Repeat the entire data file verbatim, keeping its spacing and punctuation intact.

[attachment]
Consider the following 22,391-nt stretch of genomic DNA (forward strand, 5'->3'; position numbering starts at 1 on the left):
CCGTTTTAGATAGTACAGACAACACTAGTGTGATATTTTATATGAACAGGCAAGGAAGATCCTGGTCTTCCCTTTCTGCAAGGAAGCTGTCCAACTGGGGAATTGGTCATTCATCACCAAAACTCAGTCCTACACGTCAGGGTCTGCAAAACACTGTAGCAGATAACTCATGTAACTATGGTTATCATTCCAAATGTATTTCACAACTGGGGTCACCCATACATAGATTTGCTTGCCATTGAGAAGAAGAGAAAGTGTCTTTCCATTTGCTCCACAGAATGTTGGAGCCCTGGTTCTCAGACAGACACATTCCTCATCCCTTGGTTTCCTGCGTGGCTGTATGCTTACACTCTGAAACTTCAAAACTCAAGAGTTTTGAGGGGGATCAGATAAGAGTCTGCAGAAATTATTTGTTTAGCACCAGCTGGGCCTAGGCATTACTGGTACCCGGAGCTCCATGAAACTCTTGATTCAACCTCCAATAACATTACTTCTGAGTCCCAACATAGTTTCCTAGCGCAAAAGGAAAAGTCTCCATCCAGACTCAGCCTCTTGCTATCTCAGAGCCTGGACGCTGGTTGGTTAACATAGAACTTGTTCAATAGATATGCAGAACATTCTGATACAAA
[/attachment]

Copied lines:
Consider the following 22,391-nt stretch of genomic DNA (forward strand, 5'->3'; position numbering starts at 1 on the left):
CCGTTTTAGATAGTACAGACAACACTAGTGTGATATTTTATATGAACAGGCAAGGAAGATCCTGGTCTTCCCTTTCTGCAAGGAAGCTGTCCAACTGGGGAATTGGTCATTCATCACCAAAACTCAGTCCTACACGTCAGGGTCTGCAAAACACTGTAGCAGATAACTCATGTAACTATGGTTATCATTCCAAATGTATTTCACAACTGGGGTCACCCATACATAGATTTGCTTGCCATTGAGAAGAAGAGAAAGTGTCTTTCCATTTGCTCCACAGAATGTTGGAGCCCTGGTTCTCAGACAGACACATTCCTCATCCCTTGGTTTCCTGCGTGGCTGTATGCTTACACTCTGAAACTTCAAAACTCAAGAGTTTTGAGGGGGATCAGATAAGAGTCTGCAGAAATTATTTGTTTAGCACCAGCTGGGCCTAGGCATTACTGGTACCCGGAGCTCCATGAAACTCTTGATTCAACCTCCAATAACATTACTTCTGAGTCCCAACATAGTTTCCTAGCGCAAAAGGAAAAGTCTCCATCCAGACTCAGCCTCTTGCTATCTCAGAGCCTGGACGCTGGTTGGTTAACATAGAACTTGTTCAATAGATATGCAGAACATTCTGATACAAA